Martin Luther King Jr. said as much and perhaps more about truth than any other prominent figure in the 1950s and ’60s. This should not be surprising, since he was at once a Christian minister, the spiritual leader of a movement, and a world figure. King was not only vastly influential as an advocate for and defender of truth; he also did more than anyone in his time to organize truth into a movement for the liberation, uplift, and empowerment of humanity. His efforts ultimately resulted in the loss of his life.
King believed that it was possible to proclaim and to live truth without lapsing into dogmatic fundamentalism or antirationalism, and he tried to help others discover this as well. Despite being labeled a “notorious liar,” an “extremist,” a “law breaker,” and a “troublemaker” by racist and hate-filled detractors and opponents,1 King found a special place in that noble tradition in which major platforms are used to advance truth in both theory and practice. In other words, King’s name and image belong alongside those of Mohandas K. Gandhi, Abraham J. Heschel, Dorothy Day, Oscar Romero, Mother Teresa, Thomas Merton, Thich Nhat Hanh, and others who constitute that pantheon of great thinkers and activists. They all believed, taught, and demonstrated by example that truth derives from a revolution in the heart, mind, and soul before it can be translated into institutions and structures that guarantee freedom, justice, human dignity, equality of opportunity, and peace.
The Arc of Truth: The Thinking of Martin Luther King Jr. is quite unlike any other book that has been written and published on King up to this point. It holds that King’s life and thought must be understood largely in terms of an enduring search for and commitment to truth.2 The roots of this kind of engagement with truth gradually took form during King’s early childhood, when he displayed an amazingly inquisitive mind regarding life and the world around him, and it became quite evident toward the end of his Morehouse College years (1944–48), when the youngster “felt the urge to enter the ministry” and, more specifically, “to serve God and humanity.”3 In any case, King never separated this call to Christian service from what he described, in Gandhian terms, as “an experiment with truth.”4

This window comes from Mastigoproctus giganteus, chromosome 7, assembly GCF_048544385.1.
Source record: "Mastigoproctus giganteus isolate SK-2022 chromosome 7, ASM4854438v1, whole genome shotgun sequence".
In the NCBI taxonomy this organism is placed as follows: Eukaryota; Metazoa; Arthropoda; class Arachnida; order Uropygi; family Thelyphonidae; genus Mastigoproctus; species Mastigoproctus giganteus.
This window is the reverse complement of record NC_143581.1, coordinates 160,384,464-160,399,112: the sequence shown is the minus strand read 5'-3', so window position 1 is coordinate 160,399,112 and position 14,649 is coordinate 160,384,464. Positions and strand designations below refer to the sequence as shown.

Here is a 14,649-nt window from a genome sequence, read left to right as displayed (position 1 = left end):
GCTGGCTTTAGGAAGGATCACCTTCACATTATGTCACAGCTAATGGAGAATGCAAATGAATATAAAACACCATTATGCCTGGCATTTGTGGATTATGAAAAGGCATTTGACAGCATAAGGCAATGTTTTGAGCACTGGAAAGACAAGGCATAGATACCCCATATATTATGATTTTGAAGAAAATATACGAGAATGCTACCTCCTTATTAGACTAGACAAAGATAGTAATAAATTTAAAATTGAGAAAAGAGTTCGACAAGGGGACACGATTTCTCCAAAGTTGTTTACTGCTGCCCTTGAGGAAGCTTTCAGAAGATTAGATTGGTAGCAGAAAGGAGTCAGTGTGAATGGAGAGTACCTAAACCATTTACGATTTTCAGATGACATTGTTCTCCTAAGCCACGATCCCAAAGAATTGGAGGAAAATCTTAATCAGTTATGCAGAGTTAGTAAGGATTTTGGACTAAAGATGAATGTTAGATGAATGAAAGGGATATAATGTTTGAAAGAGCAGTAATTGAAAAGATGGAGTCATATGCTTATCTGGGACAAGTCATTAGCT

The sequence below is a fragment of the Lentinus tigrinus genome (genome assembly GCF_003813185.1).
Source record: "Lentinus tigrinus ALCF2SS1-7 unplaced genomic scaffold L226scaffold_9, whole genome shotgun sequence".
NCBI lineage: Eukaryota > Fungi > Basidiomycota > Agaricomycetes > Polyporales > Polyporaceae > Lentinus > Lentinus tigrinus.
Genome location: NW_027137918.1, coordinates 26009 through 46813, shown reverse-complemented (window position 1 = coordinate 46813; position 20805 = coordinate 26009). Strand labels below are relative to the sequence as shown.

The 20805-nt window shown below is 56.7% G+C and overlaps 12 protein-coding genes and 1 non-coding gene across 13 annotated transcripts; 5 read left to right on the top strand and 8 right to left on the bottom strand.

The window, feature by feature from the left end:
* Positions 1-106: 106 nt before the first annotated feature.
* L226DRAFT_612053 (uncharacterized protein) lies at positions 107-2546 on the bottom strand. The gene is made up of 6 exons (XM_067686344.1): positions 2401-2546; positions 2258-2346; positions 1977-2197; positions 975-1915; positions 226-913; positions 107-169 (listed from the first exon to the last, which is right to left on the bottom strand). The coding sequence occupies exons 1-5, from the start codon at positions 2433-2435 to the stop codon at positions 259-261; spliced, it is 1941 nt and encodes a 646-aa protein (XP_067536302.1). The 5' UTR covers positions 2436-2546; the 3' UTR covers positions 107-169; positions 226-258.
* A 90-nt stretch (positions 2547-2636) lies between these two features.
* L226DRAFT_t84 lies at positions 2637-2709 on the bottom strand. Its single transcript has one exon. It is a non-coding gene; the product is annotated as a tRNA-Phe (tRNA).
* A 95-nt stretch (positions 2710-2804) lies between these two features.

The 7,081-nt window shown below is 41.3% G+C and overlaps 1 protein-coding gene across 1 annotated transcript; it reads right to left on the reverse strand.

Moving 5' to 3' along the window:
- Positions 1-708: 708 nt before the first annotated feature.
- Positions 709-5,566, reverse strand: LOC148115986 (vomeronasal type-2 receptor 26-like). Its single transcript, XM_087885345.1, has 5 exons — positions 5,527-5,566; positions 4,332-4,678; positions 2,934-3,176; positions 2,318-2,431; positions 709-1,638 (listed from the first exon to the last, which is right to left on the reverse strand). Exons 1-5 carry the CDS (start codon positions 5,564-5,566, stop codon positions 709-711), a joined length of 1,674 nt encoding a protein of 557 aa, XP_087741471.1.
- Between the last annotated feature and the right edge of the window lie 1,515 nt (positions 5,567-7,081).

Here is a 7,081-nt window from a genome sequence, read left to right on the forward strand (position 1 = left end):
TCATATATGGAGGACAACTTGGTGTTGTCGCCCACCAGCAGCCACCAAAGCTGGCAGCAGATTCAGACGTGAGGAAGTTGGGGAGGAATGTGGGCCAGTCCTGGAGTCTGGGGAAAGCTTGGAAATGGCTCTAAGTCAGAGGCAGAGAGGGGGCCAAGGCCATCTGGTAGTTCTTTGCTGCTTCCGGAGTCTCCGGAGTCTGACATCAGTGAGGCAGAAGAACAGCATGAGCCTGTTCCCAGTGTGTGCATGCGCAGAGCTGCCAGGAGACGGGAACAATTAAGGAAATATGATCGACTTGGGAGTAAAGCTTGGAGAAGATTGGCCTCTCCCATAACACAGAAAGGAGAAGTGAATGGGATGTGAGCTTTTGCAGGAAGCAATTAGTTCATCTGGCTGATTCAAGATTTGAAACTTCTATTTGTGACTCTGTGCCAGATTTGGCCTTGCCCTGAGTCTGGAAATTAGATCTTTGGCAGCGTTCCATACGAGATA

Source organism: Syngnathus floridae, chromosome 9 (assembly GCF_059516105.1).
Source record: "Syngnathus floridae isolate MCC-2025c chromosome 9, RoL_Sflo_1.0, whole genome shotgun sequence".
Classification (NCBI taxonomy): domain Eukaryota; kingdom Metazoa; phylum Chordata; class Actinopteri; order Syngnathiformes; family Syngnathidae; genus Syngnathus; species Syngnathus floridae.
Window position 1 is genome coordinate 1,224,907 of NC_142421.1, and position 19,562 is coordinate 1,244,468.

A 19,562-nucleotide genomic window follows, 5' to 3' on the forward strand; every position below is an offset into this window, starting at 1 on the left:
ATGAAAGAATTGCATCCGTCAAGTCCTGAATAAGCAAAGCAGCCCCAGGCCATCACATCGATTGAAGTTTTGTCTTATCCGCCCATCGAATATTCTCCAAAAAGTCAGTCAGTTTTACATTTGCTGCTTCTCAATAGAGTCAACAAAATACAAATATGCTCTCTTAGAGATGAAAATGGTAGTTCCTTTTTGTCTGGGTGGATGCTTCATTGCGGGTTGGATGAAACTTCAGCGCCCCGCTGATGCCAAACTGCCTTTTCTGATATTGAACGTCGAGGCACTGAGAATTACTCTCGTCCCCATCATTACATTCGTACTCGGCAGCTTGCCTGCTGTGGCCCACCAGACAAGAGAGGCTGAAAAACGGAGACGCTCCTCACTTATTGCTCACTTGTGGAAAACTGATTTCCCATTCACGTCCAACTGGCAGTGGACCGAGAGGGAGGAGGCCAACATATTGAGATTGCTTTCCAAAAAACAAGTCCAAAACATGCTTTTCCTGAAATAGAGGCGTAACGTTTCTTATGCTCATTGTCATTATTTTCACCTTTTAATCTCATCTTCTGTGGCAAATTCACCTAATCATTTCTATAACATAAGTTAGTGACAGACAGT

This book consists of six chapters. Chapter 1 traces important developments in King’s lifelong search for truth. The significance of his upbringing in a family and church culture in which truth was considered a vital part of the spiritual quest and in which truth-telling was cherished as a supreme value is highlighted.5 Attention is also given to King’s childhood struggles with the biblical fundamentalism of southern Black Baptist Protestantism—particularly its lack of openness to critical inquiry as a path to truth—and how this drove him, while still in his teens, to “accept the liberal interpretation with relative ease.”6 King’s willingness to “fall in line with the liberal tradition” as a more promising route to truth is attributed, first and foremost, to his education at Morehouse College.7 His studies in biblical criticism, theology, philosophy, and ethics at Pennsylvania’s Crozer Theological Seminary, Boston University, and other institutions in the Northeast are considered pivotal, especially since he also found in these institutions a liberalism that encouraged not only a “devotion to the search for truth” but also an “insistence on an open and analytical mind” and a receptivity to “the best lights of reason.”8 This chapter concludes with reflections on how King’s search for truth progressed beyond his seminary and graduate school years through his involvements as a pastor, civil rights leader, and world figure. Generally, the emphasis is on a spiritual, intellectual, and practical quest that was serious, intense, and enduring.